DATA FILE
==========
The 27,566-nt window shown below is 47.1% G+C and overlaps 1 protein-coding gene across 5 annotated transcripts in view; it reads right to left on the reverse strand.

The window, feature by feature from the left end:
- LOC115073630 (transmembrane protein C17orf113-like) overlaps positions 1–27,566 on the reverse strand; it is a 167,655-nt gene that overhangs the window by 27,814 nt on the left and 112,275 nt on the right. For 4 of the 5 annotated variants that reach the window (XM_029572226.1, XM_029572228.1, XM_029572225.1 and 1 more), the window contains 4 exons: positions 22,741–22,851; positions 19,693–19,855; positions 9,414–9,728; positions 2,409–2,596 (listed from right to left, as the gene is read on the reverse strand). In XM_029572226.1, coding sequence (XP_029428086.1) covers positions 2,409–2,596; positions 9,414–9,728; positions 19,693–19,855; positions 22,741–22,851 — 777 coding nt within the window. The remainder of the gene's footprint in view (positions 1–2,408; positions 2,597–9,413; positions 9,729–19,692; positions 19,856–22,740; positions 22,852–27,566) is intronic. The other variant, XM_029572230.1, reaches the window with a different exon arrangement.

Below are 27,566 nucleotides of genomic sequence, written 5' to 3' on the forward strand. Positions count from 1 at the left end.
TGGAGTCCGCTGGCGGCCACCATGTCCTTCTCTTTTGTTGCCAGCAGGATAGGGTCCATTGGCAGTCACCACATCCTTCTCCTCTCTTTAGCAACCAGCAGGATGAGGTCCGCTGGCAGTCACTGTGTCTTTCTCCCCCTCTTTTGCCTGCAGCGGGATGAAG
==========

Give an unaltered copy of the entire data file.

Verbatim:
The 27,566-nt window shown below is 47.1% G+C and overlaps 1 protein-coding gene across 5 annotated transcripts in view; it reads right to left on the reverse strand.

The window, feature by feature from the left end:
- LOC115073630 (transmembrane protein C17orf113-like) overlaps positions 1–27,566 on the reverse strand; it is a 167,655-nt gene that overhangs the window by 27,814 nt on the left and 112,275 nt on the right. For 4 of the 5 annotated variants that reach the window (XM_029572226.1, XM_029572228.1, XM_029572225.1 and 1 more), the window contains 4 exons: positions 22,741–22,851; positions 19,693–19,855; positions 9,414–9,728; positions 2,409–2,596 (listed from right to left, as the gene is read on the reverse strand). In XM_029572226.1, coding sequence (XP_029428086.1) covers positions 2,409–2,596; positions 9,414–9,728; positions 19,693–19,855; positions 22,741–22,851 — 777 coding nt within the window. The remainder of the gene's footprint in view (positions 1–2,408; positions 2,597–9,413; positions 9,729–19,692; positions 19,856–22,740; positions 22,852–27,566) is intronic. The other variant, XM_029572230.1, reaches the window with a different exon arrangement.

Below are 27,566 nucleotides of genomic sequence, written 5' to 3' on the forward strand. Positions count from 1 at the left end.
TGGAGTCCGCTGGCGGCCACCATGTCCTTCTCTTTTGTTGCCAGCAGGATAGGGTCCATTGGCAGTCACCACATCCTTCTCCTCTCTTTAGCAACCAGCAGGATGAGGTCCGCTGGCAGTCACTGTGTCTTTCTCCCCCTCTTTTGCCTGCAGCGGGATGAAG